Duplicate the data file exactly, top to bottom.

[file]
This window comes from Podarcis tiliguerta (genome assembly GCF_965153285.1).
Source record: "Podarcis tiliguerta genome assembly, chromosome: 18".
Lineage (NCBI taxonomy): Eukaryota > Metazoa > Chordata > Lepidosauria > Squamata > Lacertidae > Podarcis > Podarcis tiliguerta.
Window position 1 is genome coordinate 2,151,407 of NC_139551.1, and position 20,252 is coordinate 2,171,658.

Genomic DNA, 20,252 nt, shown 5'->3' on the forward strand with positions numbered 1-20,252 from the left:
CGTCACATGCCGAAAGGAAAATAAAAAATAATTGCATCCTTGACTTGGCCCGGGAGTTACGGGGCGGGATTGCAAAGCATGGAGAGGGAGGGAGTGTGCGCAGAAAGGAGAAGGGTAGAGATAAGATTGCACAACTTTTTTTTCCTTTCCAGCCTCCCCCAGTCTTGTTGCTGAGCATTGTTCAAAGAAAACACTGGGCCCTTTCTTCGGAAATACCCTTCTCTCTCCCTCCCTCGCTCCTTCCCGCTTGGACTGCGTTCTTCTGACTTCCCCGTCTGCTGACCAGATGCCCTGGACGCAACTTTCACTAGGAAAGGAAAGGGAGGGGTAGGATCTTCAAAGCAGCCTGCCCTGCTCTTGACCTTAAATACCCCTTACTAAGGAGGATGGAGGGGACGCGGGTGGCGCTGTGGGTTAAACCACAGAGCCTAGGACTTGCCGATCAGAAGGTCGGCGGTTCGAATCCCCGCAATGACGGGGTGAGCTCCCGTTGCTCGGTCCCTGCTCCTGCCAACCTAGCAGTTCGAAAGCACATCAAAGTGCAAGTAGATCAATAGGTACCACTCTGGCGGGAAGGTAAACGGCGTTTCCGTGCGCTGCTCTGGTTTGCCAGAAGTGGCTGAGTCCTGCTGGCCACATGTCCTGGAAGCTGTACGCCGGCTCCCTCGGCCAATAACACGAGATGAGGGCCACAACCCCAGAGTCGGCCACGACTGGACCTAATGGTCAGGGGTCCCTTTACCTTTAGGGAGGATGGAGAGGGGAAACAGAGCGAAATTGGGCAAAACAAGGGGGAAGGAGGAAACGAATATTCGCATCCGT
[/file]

This window comes from Podarcis tiliguerta (genome assembly GCF_965153285.1).
Source record: "Podarcis tiliguerta genome assembly, chromosome: 18".
Lineage (NCBI taxonomy): Eukaryota > Metazoa > Chordata > Lepidosauria > Squamata > Lacertidae > Podarcis > Podarcis tiliguerta.
Window position 1 is genome coordinate 2,151,407 of NC_139551.1, and position 20,252 is coordinate 2,171,658.

Genomic DNA, 20,252 nt, shown 5'->3' on the forward strand with positions numbered 1-20,252 from the left:
CGTCACATGCCGAAAGGAAAATAAAAAATAATTGCATCCTTGACTTGGCCCGGGAGTTACGGGGCGGGATTGCAAAGCATGGAGAGGGAGGGAGTGTGCGCAGAAAGGAGAAGGGTAGAGATAAGATTGCACAACTTTTTTTTCCTTTCCAGCCTCCCCCAGTCTTGTTGCTGAGCATTGTTCAAAGAAAACACTGGGCCCTTTCTTCGGAAATACCCTTCTCTCTCCCTCCCTCGCTCCTTCCCGCTTGGACTGCGTTCTTCTGACTTCCCCGTCTGCTGACCAGATGCCCTGGACGCAACTTTCACTAGGAAAGGAAAGGGAGGGGTAGGATCTTCAAAGCAGCCTGCCCTGCTCTTGACCTTAAATACCCCTTACTAAGGAGGATGGAGGGGACGCGGGTGGCGCTGTGGGTTAAACCACAGAGCCTAGGACTTGCCGATCAGAAGGTCGGCGGTTCGAATCCCCGCAATGACGGGGTGAGCTCCCGTTGCTCGGTCCCTGCTCCTGCCAACCTAGCAGTTCGAAAGCACATCAAAGTGCAAGTAGATCAATAGGTACCACTCTGGCGGGAAGGTAAACGGCGTTTCCGTGCGCTGCTCTGGTTTGCCAGAAGTGGCTGAGTCCTGCTGGCCACATGTCCTGGAAGCTGTACGCCGGCTCCCTCGGCCAATAACACGAGATGAGGGCCACAACCCCAGAGTCGGCCACGACTGGACCTAATGGTCAGGGGTCCCTTTACCTTTAGGGAGGATGGAGAGGGGAAACAGAGCGAAATTGGGCAAAACAAGGGGGAAGGAGGAAACGAATATTCGCATCCGT